ISIS’ MarmotE team qualifies for DARPA Spectrum Challenge
A team of engineers from Vanderbilt’s Institute for Software Integrated Systems is one of 15 teams competing in the Defense Advanced Research Projects Agency (DARPA) Spectrum Challenge.
The DARPA Spectrum Challenge is a competition to demonstrate a radio protocol that can best use a given communication channel in the presence of other dynamic users and interfering signals.
Of the 90 teams participating in the recent qualifying phase, 46 finished all three hurdles and the top 15 were selected to enter the tournament, which will entail head-to-head competitions between qualified teams’ radio protocols in a structured testbed environment as well as collaborative competitions.
Preliminary Challenge and Final Challenge events will take place at DARPA in Arlington, Va., in September. Winners of each tournament will receive cash prizes. The total of all cash prizes is $150,000.
Peter Volgyesi, research scientist at ISIS, is leader of Vanderbilt’s MarmotE team. Members are Peter Horvath, a postdoctoral scholar, Sandor Szilvasi and Benjamin Babjak, electrical engineering graduates students and research associates at ISIS, and Miklos Maroti, visiting professor at ISIS from the University of Szeged, Hungary.
Developing new techniques for assured communications in dynamic environments is a necessity for military and first responder missions. “We have created a head-to-head competition to see who can transmit a set of data from one radio to another the most effectively and efficiently while being bombarded by interference and competing signals,” said Yiftach Eisenberg, DARPA program manager in a statement. “To win this competition teams will need to develop new algorithms for software-defined radios at universities, small businesses and even on their home computers,” Eisenberg said.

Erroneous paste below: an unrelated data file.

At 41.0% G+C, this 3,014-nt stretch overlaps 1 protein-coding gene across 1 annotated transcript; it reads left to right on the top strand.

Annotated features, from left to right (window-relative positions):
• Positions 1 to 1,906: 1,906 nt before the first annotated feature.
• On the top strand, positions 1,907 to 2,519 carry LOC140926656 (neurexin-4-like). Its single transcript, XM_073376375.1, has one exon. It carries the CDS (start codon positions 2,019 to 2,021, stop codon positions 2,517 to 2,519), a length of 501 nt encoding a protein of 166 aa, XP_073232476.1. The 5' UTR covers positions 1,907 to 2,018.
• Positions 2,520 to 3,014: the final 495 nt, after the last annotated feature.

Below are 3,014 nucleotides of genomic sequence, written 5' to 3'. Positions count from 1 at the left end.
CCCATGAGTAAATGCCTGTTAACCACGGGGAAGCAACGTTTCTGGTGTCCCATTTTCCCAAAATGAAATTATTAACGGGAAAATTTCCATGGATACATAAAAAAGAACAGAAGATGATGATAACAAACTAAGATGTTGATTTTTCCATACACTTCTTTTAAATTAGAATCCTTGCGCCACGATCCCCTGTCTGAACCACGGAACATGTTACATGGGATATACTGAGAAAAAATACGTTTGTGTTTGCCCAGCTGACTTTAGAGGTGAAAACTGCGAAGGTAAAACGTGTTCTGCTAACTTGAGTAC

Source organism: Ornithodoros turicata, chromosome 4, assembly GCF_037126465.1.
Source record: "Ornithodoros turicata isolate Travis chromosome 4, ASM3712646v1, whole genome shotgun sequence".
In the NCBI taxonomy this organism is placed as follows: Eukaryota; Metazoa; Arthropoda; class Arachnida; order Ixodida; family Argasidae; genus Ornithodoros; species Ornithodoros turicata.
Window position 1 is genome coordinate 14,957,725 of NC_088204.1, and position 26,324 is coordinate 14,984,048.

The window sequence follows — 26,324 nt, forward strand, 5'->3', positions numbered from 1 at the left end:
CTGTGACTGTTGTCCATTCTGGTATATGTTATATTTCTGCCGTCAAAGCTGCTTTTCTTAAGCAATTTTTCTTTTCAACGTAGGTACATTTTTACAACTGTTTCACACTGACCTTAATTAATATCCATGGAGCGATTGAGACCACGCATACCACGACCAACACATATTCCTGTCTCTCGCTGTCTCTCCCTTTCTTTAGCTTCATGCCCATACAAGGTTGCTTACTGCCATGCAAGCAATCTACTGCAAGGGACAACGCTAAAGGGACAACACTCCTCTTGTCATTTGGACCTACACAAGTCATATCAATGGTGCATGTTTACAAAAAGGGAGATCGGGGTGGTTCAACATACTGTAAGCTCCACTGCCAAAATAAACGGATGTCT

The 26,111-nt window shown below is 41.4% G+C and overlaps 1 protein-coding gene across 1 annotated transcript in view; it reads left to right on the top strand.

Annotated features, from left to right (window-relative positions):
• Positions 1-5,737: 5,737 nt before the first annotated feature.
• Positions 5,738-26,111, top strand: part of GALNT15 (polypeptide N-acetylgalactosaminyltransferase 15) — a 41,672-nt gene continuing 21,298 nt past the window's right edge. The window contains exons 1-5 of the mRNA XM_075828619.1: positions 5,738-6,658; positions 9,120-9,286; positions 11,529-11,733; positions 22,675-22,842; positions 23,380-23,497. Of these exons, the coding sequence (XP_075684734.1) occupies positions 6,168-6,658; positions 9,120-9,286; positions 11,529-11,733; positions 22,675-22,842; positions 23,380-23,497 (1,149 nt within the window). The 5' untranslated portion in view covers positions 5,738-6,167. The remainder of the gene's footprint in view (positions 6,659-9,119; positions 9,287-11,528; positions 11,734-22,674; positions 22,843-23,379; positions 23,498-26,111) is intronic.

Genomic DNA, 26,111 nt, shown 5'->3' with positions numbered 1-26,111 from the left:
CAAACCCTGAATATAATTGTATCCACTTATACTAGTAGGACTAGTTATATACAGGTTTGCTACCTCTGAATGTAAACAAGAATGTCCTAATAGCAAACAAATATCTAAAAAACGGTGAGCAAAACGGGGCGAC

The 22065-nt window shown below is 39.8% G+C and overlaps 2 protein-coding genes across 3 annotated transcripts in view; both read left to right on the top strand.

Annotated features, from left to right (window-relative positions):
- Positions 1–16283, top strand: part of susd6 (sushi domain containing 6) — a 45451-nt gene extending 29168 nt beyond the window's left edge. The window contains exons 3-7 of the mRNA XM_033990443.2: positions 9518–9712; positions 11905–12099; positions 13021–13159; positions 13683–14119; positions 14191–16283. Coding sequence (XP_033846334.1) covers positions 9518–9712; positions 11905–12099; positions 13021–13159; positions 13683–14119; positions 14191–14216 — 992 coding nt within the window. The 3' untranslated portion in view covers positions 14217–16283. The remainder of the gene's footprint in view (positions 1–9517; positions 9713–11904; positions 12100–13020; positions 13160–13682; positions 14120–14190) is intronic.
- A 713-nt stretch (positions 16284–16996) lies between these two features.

The DARPA competition is very well aligned with the doctoral research topic of the two graduate students on the team, Volgyesi said.
“Two ongoing National Science Foundation projects support our graduate students and are essential to build up the software-defined radio knowhow,” said Volgyesi, who is the principal investigator along with Akos Ledeczi, associate professor of electrical engineering, on both: NeTS: Experimental Platform for Low-Power Wireless Networking Research (#0964592), and Self-Sustaining CPS for Structural Monitoring (#1035627).
“In our NSF-NeTS project we are building a new low-power, software-defined radio platform called MarmotE. The ‘E’ stands for energy. The power savings is achieved with deep sleep periods of the node, hence the Marmot [large hibernating ground squirrel] part,” Volgyesi said.
The MarmotE team plans to travel to Arlington for the preliminary tournament.